The end of the year comes with reviews, resolutions for the new year, plans and renewal of commitments. There are blogs, websites, and podcasts all dedicated to this topic. We get all pumped up, reach for the stars and convince ourselves that this year will be different! A couple of months (more or less) into the new year . . .  we back slide . . . . we are disappointed that a miracle of change hasn’t occurred . . . . or we beat ourselves up thinking we just need to work harder! 

But what if we make our goals, intentions, or objectives more attainable. What if we listen to the old adage – How do you eat an elephant? One bite at a time!

So I was working on my journal for 2019. I have been creating an annual journal since 2012, but skipped 2018.  I missed having that evening ritual . . .  what happened that particular day that made it special . . . documenting events that occurred . . . . doodling . . . . painting . . . . . or whatever. Vowing to start again in 2019, I began pulling papers together for a new journal.

Twelve signatures of various papers. Done.  Some plain, some with a little paint, some fully painted, some purchased, and some found ephemera. An array of perfect backgrounds. My favorite ‘found’ paper was a roll from Ikea for coloring in the kids section (see the far left signature above). I love the quirky drawings.

But I got stuck on the outside (of all things, right?) The outside makes a statement. So many options. After grinding on this a few days, I had that little epiphany . . . . make a journal for the first quarter . . . . . or even just the first month. Take your first bite out of the elephant!! 

I happened to have some book covers that I modified for journals leftover from a class I taught last April.

I found one I liked and it fit the papers I had selected . . . things started to come together. It was like it was meant to be! Two signatures will be bound in and we are off and running!!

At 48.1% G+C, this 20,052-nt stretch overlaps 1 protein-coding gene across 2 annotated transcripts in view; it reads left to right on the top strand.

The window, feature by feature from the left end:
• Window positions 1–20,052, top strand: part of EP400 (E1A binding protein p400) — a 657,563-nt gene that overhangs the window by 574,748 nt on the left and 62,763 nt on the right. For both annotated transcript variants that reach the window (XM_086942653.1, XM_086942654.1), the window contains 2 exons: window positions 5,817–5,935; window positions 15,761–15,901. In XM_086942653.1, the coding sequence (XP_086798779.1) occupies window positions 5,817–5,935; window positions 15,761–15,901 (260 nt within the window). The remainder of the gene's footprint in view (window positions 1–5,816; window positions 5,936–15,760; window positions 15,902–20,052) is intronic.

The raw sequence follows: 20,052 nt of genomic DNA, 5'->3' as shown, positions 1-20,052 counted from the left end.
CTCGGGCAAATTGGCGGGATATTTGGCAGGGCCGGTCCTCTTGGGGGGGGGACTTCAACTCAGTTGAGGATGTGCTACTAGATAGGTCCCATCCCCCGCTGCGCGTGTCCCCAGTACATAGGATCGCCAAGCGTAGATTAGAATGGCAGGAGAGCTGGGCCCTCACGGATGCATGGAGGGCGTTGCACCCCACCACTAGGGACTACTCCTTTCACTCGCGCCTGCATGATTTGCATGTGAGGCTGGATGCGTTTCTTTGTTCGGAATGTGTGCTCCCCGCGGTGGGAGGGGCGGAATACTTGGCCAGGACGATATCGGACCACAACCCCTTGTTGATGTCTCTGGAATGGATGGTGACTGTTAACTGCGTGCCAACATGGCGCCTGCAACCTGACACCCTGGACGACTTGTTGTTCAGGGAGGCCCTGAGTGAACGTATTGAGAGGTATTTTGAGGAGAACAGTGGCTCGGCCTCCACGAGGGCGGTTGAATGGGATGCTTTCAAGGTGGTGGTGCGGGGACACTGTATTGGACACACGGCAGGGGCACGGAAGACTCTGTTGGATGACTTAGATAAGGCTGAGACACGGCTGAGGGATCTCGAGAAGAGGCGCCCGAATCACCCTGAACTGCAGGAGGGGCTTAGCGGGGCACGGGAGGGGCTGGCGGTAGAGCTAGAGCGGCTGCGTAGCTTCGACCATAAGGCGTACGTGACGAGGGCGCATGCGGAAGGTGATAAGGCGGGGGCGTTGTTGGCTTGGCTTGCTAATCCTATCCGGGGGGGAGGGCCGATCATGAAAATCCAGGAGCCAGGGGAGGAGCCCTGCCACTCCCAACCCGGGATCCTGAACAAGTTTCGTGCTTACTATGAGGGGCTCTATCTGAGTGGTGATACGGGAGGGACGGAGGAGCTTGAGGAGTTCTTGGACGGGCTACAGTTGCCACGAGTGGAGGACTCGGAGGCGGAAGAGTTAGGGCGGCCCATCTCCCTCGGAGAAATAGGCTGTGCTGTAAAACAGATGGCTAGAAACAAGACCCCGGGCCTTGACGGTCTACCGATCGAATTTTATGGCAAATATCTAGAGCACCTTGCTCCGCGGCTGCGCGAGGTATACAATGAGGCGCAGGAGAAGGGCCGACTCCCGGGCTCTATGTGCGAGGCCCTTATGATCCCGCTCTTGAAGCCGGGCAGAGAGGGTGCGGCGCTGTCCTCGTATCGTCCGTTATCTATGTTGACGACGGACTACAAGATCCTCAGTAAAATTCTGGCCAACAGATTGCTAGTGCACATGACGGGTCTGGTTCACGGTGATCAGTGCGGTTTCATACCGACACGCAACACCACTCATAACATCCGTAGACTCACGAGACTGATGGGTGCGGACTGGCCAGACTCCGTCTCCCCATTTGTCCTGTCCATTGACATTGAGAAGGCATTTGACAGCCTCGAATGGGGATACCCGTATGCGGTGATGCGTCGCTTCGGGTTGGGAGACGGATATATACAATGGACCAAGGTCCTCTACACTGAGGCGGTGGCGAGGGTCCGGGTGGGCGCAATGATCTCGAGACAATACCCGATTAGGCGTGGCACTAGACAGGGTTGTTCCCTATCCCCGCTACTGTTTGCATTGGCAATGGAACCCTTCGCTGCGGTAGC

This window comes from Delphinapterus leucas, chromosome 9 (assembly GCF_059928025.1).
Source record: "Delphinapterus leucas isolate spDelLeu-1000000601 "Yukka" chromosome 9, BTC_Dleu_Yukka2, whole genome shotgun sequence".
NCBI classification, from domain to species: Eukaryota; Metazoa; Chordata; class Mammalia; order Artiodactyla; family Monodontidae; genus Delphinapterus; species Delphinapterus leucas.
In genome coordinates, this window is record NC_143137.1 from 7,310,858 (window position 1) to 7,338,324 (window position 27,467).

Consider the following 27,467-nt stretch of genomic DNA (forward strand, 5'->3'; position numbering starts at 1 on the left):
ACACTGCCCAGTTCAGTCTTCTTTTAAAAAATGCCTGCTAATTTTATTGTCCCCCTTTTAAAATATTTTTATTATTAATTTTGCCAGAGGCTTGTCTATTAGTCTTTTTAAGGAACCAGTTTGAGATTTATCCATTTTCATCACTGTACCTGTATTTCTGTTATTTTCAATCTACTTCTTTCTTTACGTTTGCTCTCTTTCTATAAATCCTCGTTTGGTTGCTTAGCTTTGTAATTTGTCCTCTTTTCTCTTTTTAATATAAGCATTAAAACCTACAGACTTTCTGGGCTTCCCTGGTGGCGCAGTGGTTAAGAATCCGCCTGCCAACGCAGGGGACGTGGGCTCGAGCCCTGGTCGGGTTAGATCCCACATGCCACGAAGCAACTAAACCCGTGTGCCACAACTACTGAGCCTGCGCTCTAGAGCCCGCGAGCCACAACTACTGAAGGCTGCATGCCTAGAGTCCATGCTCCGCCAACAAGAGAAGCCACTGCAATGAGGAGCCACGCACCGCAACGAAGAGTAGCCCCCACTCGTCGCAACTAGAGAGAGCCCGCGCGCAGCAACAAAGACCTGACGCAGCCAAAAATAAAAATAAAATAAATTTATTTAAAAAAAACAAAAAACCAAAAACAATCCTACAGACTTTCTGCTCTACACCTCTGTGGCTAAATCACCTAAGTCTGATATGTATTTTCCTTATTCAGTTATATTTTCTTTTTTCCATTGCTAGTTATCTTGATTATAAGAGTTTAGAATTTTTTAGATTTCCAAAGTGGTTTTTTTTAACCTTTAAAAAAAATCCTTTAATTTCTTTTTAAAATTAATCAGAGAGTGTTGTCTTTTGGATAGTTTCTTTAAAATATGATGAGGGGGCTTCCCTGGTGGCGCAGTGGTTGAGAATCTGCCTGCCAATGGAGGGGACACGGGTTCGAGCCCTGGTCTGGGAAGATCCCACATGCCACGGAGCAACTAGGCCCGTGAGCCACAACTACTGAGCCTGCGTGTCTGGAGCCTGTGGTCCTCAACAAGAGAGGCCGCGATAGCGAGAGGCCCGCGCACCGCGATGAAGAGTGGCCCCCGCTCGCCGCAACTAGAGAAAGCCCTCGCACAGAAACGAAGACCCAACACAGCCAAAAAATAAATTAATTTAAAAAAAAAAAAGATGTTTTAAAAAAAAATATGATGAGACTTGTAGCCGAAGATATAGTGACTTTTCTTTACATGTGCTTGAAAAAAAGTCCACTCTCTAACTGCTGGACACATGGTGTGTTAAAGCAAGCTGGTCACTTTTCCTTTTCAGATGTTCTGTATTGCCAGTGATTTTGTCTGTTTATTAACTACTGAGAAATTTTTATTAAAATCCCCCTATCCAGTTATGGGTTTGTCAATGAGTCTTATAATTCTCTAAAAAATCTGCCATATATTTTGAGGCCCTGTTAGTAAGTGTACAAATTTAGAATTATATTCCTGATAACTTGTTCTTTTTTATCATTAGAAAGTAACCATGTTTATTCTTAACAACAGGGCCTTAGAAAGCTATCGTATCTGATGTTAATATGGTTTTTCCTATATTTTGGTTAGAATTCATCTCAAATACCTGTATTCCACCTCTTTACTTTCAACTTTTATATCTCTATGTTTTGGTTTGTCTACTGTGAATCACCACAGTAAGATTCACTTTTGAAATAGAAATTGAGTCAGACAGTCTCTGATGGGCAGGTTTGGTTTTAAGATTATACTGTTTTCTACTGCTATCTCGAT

It doesn’t seem like much of an epiphany, but for me it was a little shift in my thinking. Regardless of your goals, resolutions, or intentions for the year . . . .  be kind to yourself . . . .  take little bites. 

Posted in Art Journaling, planning | Tagged , , , | 5 Comments

Good Enough vs Better (Part 2)

Okay, we talked earlier about taking things a step further to go from ‘good enough’ to better.  Specifically about embedding the pad of an earring post in your clay when designing polymer clay earrings. (see Good Enough vs Better, Part 1)

You want to go a step further? 

Instead of simply drilling a hole for a jumpring and adding a dangly thing (a technical term), how about embedding a jumpring (or something similar).  The benefits are primarily two-fold:

1: More movement for your dangle, and

2: A drilled hole and jumpring are NOT taking away from your earring design giving a cleaner look.

The left earring has a jumpring embedded while the right earring has a drilled hole and jumpring added.
Its a subtle difference between the two sides but the right side looks cleaner to me.
The movement between the two earrings is substantial. The right side swings freely while the left side is more stiff.

Confused? Let me explain. Prior to adding the back layer of clay and while you are adding the post component, also add a jumpring. I use an oval shaped jumpring to give me a bit more length to hang from on the side of the clay.

Prior to adding the back layer of clay components are tacked down with a bit of super glue for a temporary hold.

The part of the earring where the post is attached also provides another area for design.

Instead of a solid color circle, this area can be textured, patterned, different shapes,  . . .  even 3D!! Lots to consider when designing earrings . . .  who knew?!?!

But wait there’s one more option I want to add to the mix. What about not having the post portion of the earring separate from the dangle. Who says an earring has to have movement.  Are there rules about this????

As I get more ideas and try them out, my collection of single earrings is building.  It seems like as I finish one earring . . . . a new idea comes to mind . . . .  and well, its time to move on and try it!!

I hope this inspires you to take a look at your designs and see where structural improvements can be made or where fun design options await you! Now go . . . . . .make something!!

Posted in jewelry, polymer clay | Tagged , , | 7 Comments

Surprise, Surprise!

Earlier this year I received an email from Sculpey. It was a mass email, not to me specifically, letting everyone know there was an open call for their design team.  I thought, that sounds interesting, why not!!  I love teaching and sharing what I have learned on my polymer journey and am pretty proud of how far I have come. So I pulled together my pitch, a few photos and crossed my fingers.  

Well, I can finally let the secret out of the bag, I was selected for the 2019 Design Squad!!  Woo-hoo!

Amy Koranek – Anke Humpert- Claire Maunsell
Jenny Sorenson – Krithika Parthan – Lynn Yuhr
Maria Saracino – Mo Tipton – Rachel Hateley
Sherman Oberson – Syndee Holt – Teresa Salgado

As you can see, I am in very good company. You can check out all their bios on sculpey.com. But I am confident that I am up for the challenge and look forward to working with Sculpey and their team. Hope you enjoy riding along with me on this next journey!

Posted in design team, polymer clay, Sculpey | Tagged , , | 7 Comments